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Mammography Cost & Labs
View all the labs for mammography test and updated prices by clicking on the links as it may vary.
|Find Mammography Test Labs, Cost & Book Appointment||Test Price Starting From|
|Mammography Test Price – Single Breast||₹ 643|
|Mammography Test Price – Both Breast||₹ 920|
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Frequently Asked Questions About Mammography Test
What is a Mammography or Mammogram?
Mammography is a medical procedure that uses a low-energy X-ray to take an image of the human breast. This X-ray image is called a mammogram. Mammography is of two types
- Screening Mammography: This procedure is used to check for breast cancer in women who show no symptoms of the disease. It usually involves taking two x-ray pictures of each breast. The X-ray image can show tumors that cannot be felt. Screening mammograms can also find micro-calcification (small deposits of calcium) which may be an indication of breast cancer.
- Diagnostic Mammography: This mammography is done on patients to check for breast cancer after a lump or other sign or symptom of breast cancer is found. Symptoms include pain in the breast, change in shape or size of the breast, thickening or pigmentation of the skin of the breast or nipple discharge. A diagnostic mammogram can also be done to evaluate the abnormality seen in screening mammogram. It is also done on patients with breast implants, breast reductions or with a family history of breast cancer. Diagnostic mammography takes longer than screening mammography as more x-rays are needed from different angles to ascertain the disease. A magnified picture of suspicious area is taken for the doctor to make an accurate diagnosis.
Who should get Mammography done?
- Women from age 40 to 54 should get screening mammogram done annually. After 54 years of age, it can be done every 2 years
- Women with a family history of breast or ovarian cancer should have annual mammogram from 35 years of age.
- Women who have received chest radiation therapy should also start getting annual mammography done as early as 30 years of age.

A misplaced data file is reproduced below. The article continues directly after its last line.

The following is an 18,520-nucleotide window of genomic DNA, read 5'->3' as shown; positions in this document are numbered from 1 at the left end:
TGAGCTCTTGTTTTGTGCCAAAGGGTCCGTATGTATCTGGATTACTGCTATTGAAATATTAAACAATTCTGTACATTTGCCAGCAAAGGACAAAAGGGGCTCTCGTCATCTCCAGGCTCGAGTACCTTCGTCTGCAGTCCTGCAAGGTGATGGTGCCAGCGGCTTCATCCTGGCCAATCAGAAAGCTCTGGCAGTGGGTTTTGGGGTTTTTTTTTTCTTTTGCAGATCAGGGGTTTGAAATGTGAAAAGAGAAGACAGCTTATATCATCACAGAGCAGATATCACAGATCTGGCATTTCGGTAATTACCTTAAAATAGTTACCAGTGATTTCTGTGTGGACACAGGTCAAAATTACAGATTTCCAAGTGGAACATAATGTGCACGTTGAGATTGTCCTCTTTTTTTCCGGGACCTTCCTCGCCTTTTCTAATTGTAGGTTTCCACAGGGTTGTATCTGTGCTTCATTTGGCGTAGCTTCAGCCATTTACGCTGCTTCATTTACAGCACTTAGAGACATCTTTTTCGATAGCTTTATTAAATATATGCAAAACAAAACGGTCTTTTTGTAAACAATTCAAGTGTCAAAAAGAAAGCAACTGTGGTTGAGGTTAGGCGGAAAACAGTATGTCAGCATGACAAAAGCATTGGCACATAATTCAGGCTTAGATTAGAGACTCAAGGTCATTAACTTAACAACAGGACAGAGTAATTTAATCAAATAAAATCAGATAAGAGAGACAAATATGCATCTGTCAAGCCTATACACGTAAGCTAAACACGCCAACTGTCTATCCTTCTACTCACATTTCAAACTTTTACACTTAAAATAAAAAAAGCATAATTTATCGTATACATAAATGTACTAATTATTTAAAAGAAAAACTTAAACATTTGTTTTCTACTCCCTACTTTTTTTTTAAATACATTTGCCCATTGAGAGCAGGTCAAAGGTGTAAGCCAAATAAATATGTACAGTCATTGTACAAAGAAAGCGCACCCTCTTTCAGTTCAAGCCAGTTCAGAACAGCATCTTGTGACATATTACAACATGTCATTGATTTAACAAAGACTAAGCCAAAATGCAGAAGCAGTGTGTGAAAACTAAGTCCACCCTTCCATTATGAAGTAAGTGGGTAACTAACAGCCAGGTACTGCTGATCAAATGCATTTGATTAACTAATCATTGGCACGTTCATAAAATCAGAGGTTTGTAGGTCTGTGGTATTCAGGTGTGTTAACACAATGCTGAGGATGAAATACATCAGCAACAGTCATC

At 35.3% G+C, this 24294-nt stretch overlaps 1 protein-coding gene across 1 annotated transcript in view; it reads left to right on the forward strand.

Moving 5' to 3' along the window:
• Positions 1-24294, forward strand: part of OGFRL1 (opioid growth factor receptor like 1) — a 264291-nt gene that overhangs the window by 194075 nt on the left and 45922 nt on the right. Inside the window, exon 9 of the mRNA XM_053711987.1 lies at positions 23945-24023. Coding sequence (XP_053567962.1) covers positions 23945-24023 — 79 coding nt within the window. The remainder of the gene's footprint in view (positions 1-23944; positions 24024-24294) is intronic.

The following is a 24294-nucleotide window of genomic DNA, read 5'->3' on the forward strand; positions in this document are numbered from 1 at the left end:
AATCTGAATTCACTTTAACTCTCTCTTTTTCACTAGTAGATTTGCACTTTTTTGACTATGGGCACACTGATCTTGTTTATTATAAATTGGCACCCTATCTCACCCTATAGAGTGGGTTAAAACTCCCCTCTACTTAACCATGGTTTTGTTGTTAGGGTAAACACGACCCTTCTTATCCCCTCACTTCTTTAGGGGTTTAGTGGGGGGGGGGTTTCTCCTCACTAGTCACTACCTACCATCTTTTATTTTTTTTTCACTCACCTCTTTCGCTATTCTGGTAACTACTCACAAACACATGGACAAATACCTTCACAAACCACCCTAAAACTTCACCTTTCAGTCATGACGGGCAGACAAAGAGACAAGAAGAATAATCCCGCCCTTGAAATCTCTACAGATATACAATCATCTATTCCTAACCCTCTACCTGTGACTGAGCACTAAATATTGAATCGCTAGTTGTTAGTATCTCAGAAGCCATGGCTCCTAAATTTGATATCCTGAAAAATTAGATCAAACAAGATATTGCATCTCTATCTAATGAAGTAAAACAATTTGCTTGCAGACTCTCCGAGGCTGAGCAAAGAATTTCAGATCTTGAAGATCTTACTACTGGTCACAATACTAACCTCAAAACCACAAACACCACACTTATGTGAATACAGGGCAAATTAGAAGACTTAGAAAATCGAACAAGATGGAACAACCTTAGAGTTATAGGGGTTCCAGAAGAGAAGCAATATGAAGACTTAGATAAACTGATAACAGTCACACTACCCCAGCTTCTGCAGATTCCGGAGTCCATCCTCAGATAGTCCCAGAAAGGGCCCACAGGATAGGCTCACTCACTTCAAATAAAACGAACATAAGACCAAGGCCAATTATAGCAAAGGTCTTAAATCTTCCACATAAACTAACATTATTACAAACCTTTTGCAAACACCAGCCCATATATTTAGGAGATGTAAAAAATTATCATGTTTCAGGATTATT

- Women who show the symptoms of breast cancer and their healthcare provider recommends a mammogram.
- Women who have a known BRCA1 or BRCA2 gene mutation
In higher risk categories, an annual breast MRI is recommended along with a mammogram.
What are the symptoms that call for breast cancer screening?
Although breast screening or mammography should be a routine annual procedure for women with age over 45, in some women with symptoms, an early test may be required. These symptoms are:
- A lump or thickened skin in either breast
- Change in size or shape of one or both breasts
- Discharge from either of nipples or nipples sinking in.
- Dimpling of the skin of the breasts
- A lump in either of armpits
What are the benefits of Mammogram Test?
- A mammogram helps in early detection of cancer. Early stage cancers are 99% curable.
- A mammogram is able to detect micro-calcification, which are tiny deposits of calcium seen in early stages of breast cancer.
- A mammogram uses a low dose of x-ray so is not harmful. The benefit of early detection far outweighs the small amount of radiation.
What is the procedure of Mammography?
During Mammography, the technician positions the breast in a mammography unit and then compress it with a paddle. Although a little uncomfortable, the compression is essential for a good mammogram. Usually, two views are taken for each breast hence four x-rays are obtained. Additional images may be taken if specified by the doctor.